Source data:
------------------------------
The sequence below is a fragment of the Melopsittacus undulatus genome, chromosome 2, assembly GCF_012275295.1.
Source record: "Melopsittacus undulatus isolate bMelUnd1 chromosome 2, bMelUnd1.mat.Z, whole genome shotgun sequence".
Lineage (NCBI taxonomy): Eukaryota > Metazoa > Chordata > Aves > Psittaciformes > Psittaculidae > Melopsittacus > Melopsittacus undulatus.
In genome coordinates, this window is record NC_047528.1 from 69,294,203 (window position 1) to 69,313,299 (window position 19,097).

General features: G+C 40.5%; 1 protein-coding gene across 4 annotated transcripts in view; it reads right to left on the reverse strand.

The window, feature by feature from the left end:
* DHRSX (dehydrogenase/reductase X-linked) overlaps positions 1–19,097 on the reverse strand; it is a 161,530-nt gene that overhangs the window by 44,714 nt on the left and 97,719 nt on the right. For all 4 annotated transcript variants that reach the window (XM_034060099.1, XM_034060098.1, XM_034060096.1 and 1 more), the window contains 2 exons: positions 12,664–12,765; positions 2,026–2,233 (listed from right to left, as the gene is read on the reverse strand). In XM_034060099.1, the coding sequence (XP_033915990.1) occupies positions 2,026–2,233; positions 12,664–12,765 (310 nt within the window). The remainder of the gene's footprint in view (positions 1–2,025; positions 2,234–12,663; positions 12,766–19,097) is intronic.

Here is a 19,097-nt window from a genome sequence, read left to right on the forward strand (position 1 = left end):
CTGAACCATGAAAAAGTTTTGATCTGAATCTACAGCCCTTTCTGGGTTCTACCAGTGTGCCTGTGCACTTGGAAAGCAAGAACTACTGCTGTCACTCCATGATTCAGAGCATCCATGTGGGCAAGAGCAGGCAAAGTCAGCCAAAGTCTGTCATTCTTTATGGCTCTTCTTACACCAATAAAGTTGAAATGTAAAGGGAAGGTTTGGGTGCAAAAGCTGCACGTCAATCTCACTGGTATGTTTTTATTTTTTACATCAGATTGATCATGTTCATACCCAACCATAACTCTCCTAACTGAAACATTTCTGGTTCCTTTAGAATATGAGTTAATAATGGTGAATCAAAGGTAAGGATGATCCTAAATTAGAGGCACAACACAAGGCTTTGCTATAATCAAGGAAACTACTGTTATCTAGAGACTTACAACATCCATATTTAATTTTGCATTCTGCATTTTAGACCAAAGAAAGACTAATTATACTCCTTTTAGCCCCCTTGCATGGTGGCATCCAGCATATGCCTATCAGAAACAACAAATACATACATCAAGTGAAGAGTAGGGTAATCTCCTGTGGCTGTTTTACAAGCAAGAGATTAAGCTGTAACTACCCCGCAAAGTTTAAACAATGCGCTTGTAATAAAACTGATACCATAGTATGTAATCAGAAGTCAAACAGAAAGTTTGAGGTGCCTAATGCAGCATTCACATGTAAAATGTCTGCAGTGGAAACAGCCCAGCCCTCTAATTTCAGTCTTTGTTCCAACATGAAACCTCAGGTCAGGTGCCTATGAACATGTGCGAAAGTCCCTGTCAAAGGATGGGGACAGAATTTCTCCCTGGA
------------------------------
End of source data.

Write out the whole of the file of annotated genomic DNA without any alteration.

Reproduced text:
The sequence below is a fragment of the Melopsittacus undulatus genome, chromosome 2, assembly GCF_012275295.1.
Source record: "Melopsittacus undulatus isolate bMelUnd1 chromosome 2, bMelUnd1.mat.Z, whole genome shotgun sequence".
Lineage (NCBI taxonomy): Eukaryota > Metazoa > Chordata > Aves > Psittaciformes > Psittaculidae > Melopsittacus > Melopsittacus undulatus.
In genome coordinates, this window is record NC_047528.1 from 69,294,203 (window position 1) to 69,313,299 (window position 19,097).

General features: G+C 40.5%; 1 protein-coding gene across 4 annotated transcripts in view; it reads right to left on the reverse strand.

The window, feature by feature from the left end:
* DHRSX (dehydrogenase/reductase X-linked) overlaps positions 1–19,097 on the reverse strand; it is a 161,530-nt gene that overhangs the window by 44,714 nt on the left and 97,719 nt on the right. For all 4 annotated transcript variants that reach the window (XM_034060099.1, XM_034060098.1, XM_034060096.1 and 1 more), the window contains 2 exons: positions 12,664–12,765; positions 2,026–2,233 (listed from right to left, as the gene is read on the reverse strand). In XM_034060099.1, the coding sequence (XP_033915990.1) occupies positions 2,026–2,233; positions 12,664–12,765 (310 nt within the window). The remainder of the gene's footprint in view (positions 1–2,025; positions 2,234–12,663; positions 12,766–19,097) is intronic.

Here is a 19,097-nt window from a genome sequence, read left to right on the forward strand (position 1 = left end):
CTGAACCATGAAAAAGTTTTGATCTGAATCTACAGCCCTTTCTGGGTTCTACCAGTGTGCCTGTGCACTTGGAAAGCAAGAACTACTGCTGTCACTCCATGATTCAGAGCATCCATGTGGGCAAGAGCAGGCAAAGTCAGCCAAAGTCTGTCATTCTTTATGGCTCTTCTTACACCAATAAAGTTGAAATGTAAAGGGAAGGTTTGGGTGCAAAAGCTGCACGTCAATCTCACTGGTATGTTTTTATTTTTTACATCAGATTGATCATGTTCATACCCAACCATAACTCTCCTAACTGAAACATTTCTGGTTCCTTTAGAATATGAGTTAATAATGGTGAATCAAAGGTAAGGATGATCCTAAATTAGAGGCACAACACAAGGCTTTGCTATAATCAAGGAAACTACTGTTATCTAGAGACTTACAACATCCATATTTAATTTTGCATTCTGCATTTTAGACCAAAGAAAGACTAATTATACTCCTTTTAGCCCCCTTGCATGGTGGCATCCAGCATATGCCTATCAGAAACAACAAATACATACATCAAGTGAAGAGTAGGGTAATCTCCTGTGGCTGTTTTACAAGCAAGAGATTAAGCTGTAACTACCCCGCAAAGTTTAAACAATGCGCTTGTAATAAAACTGATACCATAGTATGTAATCAGAAGTCAAACAGAAAGTTTGAGGTGCCTAATGCAGCATTCACATGTAAAATGTCTGCAGTGGAAACAGCCCAGCCCTCTAATTTCAGTCTTTGTTCCAACATGAAACCTCAGGTCAGGTGCCTATGAACATGTGCGAAAGTCCCTGTCAAAGGATGGGGACAGAATTTCTCCCTGGA